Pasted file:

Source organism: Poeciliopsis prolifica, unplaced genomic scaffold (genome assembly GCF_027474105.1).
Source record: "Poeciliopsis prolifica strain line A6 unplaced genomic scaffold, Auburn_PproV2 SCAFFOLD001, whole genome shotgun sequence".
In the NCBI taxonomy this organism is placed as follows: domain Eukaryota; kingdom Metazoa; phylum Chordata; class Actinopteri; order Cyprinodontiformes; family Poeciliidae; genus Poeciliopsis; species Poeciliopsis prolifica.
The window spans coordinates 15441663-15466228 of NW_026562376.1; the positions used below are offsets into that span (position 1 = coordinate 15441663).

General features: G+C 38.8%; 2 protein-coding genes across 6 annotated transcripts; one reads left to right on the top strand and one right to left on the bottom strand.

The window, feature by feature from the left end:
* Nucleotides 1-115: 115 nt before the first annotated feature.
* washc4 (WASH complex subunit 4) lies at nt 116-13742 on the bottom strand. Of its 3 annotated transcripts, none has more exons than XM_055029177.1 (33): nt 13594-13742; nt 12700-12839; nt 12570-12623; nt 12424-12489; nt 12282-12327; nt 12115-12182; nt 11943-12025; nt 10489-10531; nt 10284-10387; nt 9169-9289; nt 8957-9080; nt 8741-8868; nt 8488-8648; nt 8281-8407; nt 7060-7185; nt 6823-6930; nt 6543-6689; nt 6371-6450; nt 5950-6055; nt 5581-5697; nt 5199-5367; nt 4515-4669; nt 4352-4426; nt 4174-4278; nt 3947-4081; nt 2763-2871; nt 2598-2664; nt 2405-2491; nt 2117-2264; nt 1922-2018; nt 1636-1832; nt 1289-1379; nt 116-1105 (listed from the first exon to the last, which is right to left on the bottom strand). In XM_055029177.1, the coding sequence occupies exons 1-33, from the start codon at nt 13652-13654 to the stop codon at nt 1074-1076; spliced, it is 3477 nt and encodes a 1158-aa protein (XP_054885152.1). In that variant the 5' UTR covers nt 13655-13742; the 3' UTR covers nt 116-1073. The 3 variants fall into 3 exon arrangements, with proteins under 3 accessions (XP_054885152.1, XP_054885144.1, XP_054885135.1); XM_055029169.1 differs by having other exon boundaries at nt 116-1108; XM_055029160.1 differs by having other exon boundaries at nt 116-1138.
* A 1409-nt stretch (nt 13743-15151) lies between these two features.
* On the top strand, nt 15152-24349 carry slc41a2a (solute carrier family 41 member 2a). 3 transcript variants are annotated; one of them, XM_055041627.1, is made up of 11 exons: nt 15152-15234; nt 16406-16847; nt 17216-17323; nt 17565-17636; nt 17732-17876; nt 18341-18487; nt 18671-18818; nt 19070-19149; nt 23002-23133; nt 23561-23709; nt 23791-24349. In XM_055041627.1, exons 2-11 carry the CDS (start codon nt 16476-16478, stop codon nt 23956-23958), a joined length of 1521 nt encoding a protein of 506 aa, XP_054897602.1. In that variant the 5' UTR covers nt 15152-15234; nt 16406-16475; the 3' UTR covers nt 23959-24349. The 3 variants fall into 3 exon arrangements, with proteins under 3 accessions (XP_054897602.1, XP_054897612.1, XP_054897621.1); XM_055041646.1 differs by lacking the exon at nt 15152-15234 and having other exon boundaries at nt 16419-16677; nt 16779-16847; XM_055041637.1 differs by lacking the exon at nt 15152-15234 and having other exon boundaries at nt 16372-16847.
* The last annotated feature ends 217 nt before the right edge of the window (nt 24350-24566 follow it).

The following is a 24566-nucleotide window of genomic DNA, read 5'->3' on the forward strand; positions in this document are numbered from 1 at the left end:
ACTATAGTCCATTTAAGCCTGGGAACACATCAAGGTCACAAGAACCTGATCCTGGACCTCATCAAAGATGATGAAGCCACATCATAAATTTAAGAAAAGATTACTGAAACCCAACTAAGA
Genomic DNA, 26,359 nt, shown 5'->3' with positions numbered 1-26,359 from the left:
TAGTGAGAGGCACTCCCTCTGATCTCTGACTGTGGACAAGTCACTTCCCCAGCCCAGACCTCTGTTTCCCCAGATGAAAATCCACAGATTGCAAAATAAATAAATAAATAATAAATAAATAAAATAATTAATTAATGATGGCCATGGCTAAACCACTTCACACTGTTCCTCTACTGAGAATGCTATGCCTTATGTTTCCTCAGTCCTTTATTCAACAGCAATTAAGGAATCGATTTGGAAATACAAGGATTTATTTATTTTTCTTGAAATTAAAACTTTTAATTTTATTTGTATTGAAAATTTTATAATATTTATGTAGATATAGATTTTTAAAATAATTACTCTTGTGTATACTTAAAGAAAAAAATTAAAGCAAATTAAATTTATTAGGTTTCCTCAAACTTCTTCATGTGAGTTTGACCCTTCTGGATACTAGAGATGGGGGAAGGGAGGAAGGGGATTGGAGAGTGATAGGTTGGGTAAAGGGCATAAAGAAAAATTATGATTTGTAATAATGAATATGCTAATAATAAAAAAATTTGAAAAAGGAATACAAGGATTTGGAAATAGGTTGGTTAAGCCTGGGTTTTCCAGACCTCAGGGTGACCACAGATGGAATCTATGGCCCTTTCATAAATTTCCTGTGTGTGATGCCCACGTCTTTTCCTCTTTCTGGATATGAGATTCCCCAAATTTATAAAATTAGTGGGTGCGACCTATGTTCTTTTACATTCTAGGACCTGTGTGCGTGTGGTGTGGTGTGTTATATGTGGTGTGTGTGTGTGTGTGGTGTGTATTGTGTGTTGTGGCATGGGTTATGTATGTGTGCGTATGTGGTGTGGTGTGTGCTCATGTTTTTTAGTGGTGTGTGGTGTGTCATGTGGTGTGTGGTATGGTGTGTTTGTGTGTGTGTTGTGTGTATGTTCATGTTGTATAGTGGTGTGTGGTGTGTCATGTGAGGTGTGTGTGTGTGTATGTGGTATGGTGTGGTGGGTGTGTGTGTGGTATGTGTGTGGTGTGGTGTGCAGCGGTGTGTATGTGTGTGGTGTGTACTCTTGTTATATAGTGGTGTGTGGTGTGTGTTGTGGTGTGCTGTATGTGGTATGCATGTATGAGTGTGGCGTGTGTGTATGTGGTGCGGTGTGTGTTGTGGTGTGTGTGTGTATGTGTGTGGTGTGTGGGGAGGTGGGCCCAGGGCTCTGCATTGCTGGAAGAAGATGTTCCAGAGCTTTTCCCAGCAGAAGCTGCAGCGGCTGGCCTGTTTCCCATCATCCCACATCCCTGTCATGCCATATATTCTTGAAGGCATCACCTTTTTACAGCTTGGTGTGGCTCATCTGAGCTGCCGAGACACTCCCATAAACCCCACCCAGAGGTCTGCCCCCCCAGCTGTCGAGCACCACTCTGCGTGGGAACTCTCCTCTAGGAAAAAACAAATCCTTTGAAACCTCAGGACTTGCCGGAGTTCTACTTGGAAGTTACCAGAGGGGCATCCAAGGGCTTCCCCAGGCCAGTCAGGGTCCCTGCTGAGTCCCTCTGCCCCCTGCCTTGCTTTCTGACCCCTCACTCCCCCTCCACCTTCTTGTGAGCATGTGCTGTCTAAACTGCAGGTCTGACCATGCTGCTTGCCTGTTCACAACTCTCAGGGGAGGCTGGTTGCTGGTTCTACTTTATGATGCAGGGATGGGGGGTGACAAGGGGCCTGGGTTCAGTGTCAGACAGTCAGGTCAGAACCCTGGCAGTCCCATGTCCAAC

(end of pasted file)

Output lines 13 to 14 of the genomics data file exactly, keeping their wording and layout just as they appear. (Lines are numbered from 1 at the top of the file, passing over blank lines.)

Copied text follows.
ACTATAGTCCATTTAAGCCTGGGAACACATCAAGGTCACAAGAACCTGATCCTGGACCTCATCAAAGATGATGAAGCCACATCATAAATTTAAGAAAAGATTACTGAAACCCAACTAAGA
Genomic DNA, 26,359 nt, shown 5'->3' with positions numbered 1-26,359 from the left: